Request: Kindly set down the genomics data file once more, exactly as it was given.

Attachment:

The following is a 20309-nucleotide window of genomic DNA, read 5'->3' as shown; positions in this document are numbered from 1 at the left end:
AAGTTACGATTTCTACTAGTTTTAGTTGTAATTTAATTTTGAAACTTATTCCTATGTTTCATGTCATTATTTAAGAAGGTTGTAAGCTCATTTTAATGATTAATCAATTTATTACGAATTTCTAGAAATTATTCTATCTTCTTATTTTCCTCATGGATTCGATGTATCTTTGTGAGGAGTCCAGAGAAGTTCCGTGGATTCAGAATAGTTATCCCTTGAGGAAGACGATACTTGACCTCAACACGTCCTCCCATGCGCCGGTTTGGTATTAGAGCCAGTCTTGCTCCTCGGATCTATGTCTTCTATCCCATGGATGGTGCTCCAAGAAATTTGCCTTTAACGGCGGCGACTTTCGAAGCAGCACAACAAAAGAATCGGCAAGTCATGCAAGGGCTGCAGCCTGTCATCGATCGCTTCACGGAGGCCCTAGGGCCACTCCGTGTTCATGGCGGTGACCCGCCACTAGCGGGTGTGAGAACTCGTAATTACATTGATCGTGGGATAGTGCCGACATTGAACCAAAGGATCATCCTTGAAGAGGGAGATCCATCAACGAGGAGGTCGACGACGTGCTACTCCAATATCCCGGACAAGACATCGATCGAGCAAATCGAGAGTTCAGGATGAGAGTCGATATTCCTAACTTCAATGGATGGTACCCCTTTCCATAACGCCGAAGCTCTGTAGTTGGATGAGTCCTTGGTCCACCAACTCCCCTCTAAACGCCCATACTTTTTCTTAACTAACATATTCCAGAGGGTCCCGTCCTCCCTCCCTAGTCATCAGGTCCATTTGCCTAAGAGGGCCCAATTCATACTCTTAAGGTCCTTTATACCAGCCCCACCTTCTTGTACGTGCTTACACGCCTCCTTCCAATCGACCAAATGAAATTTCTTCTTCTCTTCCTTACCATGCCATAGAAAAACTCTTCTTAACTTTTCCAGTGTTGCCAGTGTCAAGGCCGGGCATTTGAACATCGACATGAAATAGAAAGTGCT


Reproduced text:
The following is a 20309-nucleotide window of genomic DNA, read 5'->3' as shown; positions in this document are numbered from 1 at the left end:
AAGTTACGATTTCTACTAGTTTTAGTTGTAATTTAATTTTGAAACTTATTCCTATGTTTCATGTCATTATTTAAGAAGGTTGTAAGCTCATTTTAATGATTAATCAATTTATTACGAATTTCTAGAAATTATTCTATCTTCTTATTTTCCTCATGGATTCGATGTATCTTTGTGAGGAGTCCAGAGAAGTTCCGTGGATTCAGAATAGTTATCCCTTGAGGAAGACGATACTTGACCTCAACACGTCCTCCCATGCGCCGGTTTGGTATTAGAGCCAGTCTTGCTCCTCGGATCTATGTCTTCTATCCCATGGATGGTGCTCCAAGAAATTTGCCTTTAACGGCGGCGACTTTCGAAGCAGCACAACAAAAGAATCGGCAAGTCATGCAAGGGCTGCAGCCTGTCATCGATCGCTTCACGGAGGCCCTAGGGCCACTCCGTGTTCATGGCGGTGACCCGCCACTAGCGGGTGTGAGAACTCGTAATTACATTGATCGTGGGATAGTGCCGACATTGAACCAAAGGATCATCCTTGAAGAGGGAGATCCATCAACGAGGAGGTCGACGACGTGCTACTCCAATATCCCGGACAAGACATCGATCGAGCAAATCGAGAGTTCAGGATGAGAGTCGATATTCCTAACTTCAATGGATGGTACCCCTTTCCATAACGCCGAAGCTCTGTAGTTGGATGAGTCCTTGGTCCACCAACTCCCCTCTAAACGCCCATACTTTTTCTTAACTAACATATTCCAGAGGGTCCCGTCCTCCCTCCCTAGTCATCAGGTCCATTTGCCTAAGAGGGCCCAATTCATACTCTTAAGGTCCTTTATACCAGCCCCACCTTCTTGTACGTGCTTACACGCCTCCTTCCAATCGACCAAATGAAATTTCTTCTTCTCTTCCTTACCATGCCATAGAAAAACTCTTCTTAACTTTTCCAGTGTTGCCAGTGTCAAGGCCGGGCATTTGAACATCGACATGAAATAGAAAGTGCT